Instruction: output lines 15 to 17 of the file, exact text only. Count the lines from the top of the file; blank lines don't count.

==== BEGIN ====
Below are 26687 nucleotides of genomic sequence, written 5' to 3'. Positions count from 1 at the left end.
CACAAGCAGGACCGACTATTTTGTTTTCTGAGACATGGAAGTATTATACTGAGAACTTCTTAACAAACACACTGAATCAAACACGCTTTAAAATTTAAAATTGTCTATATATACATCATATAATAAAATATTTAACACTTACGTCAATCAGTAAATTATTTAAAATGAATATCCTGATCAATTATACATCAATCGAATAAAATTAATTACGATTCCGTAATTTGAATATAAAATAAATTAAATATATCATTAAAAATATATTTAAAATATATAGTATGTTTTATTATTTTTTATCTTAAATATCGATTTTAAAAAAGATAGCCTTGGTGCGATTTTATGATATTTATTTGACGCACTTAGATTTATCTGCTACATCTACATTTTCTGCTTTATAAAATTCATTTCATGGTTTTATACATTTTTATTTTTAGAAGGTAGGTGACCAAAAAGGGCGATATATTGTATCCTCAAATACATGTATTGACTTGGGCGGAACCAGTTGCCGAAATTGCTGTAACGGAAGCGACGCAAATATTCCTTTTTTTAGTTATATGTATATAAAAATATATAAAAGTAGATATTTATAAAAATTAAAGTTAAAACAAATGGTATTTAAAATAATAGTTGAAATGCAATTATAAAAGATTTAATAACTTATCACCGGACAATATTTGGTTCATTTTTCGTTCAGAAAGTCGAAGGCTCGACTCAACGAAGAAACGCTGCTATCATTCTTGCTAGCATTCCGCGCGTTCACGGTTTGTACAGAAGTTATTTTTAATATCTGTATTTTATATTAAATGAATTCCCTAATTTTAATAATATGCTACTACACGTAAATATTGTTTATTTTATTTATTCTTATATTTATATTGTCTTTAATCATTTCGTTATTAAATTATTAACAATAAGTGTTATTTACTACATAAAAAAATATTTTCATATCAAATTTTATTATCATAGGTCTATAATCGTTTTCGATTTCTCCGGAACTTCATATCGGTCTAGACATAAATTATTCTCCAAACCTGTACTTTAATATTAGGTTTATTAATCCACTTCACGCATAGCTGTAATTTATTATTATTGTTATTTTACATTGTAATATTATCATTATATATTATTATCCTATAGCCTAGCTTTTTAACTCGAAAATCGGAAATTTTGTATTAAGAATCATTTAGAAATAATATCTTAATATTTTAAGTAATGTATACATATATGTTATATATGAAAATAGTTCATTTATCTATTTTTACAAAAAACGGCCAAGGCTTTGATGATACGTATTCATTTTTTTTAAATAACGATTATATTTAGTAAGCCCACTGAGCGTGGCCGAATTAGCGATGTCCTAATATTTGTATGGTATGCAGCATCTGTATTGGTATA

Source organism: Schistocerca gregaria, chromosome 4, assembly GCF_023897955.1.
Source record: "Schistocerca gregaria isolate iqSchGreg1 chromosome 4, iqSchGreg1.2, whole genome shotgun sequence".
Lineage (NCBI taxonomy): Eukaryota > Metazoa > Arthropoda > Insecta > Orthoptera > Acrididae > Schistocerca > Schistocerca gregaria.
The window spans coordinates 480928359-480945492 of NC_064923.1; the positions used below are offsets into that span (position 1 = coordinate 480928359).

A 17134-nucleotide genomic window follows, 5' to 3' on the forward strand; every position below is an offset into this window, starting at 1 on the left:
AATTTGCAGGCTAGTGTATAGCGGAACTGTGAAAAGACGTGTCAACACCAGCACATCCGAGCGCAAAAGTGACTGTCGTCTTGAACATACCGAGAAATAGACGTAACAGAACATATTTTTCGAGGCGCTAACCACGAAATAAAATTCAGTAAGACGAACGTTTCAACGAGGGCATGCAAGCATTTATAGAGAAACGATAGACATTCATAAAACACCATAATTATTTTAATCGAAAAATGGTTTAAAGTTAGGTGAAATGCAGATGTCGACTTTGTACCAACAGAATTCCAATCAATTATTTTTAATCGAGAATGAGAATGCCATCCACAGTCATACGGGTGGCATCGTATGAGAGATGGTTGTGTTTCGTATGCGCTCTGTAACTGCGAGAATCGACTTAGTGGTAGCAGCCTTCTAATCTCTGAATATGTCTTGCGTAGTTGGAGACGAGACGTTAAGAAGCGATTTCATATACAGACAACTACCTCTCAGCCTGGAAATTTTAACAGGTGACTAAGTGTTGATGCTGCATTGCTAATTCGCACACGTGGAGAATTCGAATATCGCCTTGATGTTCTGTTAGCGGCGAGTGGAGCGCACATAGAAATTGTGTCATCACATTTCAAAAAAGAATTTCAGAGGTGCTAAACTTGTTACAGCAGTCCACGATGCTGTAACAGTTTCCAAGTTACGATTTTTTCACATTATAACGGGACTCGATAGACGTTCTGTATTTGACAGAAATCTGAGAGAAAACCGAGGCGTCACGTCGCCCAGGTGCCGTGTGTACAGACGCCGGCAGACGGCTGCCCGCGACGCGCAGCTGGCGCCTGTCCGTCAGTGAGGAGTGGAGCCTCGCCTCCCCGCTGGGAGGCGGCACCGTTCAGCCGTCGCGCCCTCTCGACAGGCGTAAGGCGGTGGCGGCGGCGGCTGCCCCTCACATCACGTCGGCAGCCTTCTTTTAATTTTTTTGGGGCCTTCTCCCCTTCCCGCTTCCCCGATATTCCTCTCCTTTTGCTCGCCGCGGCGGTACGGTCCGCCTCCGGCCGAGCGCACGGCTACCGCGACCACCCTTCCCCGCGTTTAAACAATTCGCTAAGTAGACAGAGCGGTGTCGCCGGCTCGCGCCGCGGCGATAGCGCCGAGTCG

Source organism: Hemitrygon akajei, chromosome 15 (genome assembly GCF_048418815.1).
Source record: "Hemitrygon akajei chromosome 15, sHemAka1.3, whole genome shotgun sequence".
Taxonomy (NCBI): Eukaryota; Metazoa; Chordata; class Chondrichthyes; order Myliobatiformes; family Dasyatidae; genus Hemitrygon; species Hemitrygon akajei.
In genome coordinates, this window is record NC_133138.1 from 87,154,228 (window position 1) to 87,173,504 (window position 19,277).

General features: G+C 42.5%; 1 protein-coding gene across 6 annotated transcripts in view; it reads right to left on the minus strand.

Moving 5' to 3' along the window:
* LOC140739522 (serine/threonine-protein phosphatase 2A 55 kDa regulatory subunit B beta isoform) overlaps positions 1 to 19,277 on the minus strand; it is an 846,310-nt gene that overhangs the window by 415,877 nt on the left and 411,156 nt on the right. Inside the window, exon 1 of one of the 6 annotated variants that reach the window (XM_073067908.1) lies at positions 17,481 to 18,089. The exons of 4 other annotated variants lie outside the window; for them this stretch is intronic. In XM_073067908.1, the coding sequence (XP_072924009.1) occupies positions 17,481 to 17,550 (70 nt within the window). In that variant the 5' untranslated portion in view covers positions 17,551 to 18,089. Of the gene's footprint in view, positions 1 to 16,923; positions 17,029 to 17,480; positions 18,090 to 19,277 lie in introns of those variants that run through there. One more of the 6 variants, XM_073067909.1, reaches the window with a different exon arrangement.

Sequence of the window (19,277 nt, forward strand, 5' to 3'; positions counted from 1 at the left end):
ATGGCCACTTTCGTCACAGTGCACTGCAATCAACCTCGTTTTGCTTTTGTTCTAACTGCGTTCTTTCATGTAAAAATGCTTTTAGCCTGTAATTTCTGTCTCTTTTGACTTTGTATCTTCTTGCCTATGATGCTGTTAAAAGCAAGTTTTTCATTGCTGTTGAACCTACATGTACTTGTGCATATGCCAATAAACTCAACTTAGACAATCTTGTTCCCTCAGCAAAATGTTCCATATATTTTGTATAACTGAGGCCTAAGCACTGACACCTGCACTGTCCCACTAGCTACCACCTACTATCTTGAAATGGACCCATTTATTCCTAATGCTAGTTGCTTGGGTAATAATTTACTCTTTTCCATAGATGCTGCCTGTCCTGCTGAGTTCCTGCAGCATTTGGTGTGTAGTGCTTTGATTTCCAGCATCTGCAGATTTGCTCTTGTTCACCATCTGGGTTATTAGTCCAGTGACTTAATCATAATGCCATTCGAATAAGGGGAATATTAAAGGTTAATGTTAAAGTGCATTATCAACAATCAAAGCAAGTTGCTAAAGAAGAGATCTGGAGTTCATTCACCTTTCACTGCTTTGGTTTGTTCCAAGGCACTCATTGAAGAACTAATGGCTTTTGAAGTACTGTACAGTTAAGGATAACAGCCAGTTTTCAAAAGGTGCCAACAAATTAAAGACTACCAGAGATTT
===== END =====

* LOC140739522 (serine/threonine-protein phosphatase 2A 55 kDa regulatory subunit B beta isoform) overlaps positions 1 to 19,277 on the minus strand; it is an 846,310-nt gene that overhangs the window by 415,877 nt on the left and 411,156 nt on the right. Inside the window, exon 1 of one of the 6 annotated variants that reach the window (XM_073067908.1) lies at positions 17,481 to 18,089. The exons of 4 other annotated variants lie outside the window; for them this stretch is intronic. In XM_073067908.1, the coding sequence (XP_072924009.1) occupies positions 17,481 to 17,550 (70 nt within the window). In that variant the 5' untranslated portion in view covers positions 17,551 to 18,089. Of the gene's footprint in view, positions 1 to 16,923; positions 17,029 to 17,480; positions 18,090 to 19,277 lie in introns of those variants that run through there. One more of the 6 variants, XM_073067909.1, reaches the window with a different exon arrangement.

Sequence of the window (19,277 nt, forward strand, 5' to 3'; positions counted from 1 at the left end):
ATGGCCACTTTCGTCACAGTGCACTGCAATCAACCTCGTTTTGCTTTTGTTCTAACTGCGTTCTTTCATGTAAAAATGCTTTTAGCCTGTAATTTCTGTCTCTTTTGACTTTGTATCTTCTTGCCTATGATGCTGTTAAAAGCAAGTTTTTCATTGCTGTTGAACCTACATGTACTTGTGCATATGCCAATAAACTCAACTTAGACAATCTTGTTCCCTCAGCAAAATGTTCCATATATTTTGTATAACTGAGGCCTAAGCACTGACACCTGCACTGTCCCACTAGCTACCACCTACTATCTTGAAATGGACCCATTTATTCCTAATGCTAGTTGCTTGGGTAATAATTTACTCTTTTCCATAGATGCTGCCTGTCCTGCTGAGTTCCTGCAGCATTTGGTGTGTAGTGCTTTGATTTCCAGCATCTGCAGATTTGCTCTTGTTCACCATCTGGGTTATTAGTCCAGTGACTTAATCATAATGCCATTCGAATAAGGGGAATATTAAAGGTTAATGTTAAAGTGCATTATCAACAATCAAAGCAAGTTGCTAAAGAAGAGATCTGGAGTTCATTCACCTTTCACTGCTTTGGTTTGTTCCAAGGCACTCATTGAAGAACTAATGGCTTTTGAAGTACTGTACAGTTAAGGATAACAGCCAGTTTTCAAAAGGTGCCAACAAATTAAAGACTACCAGAGATTT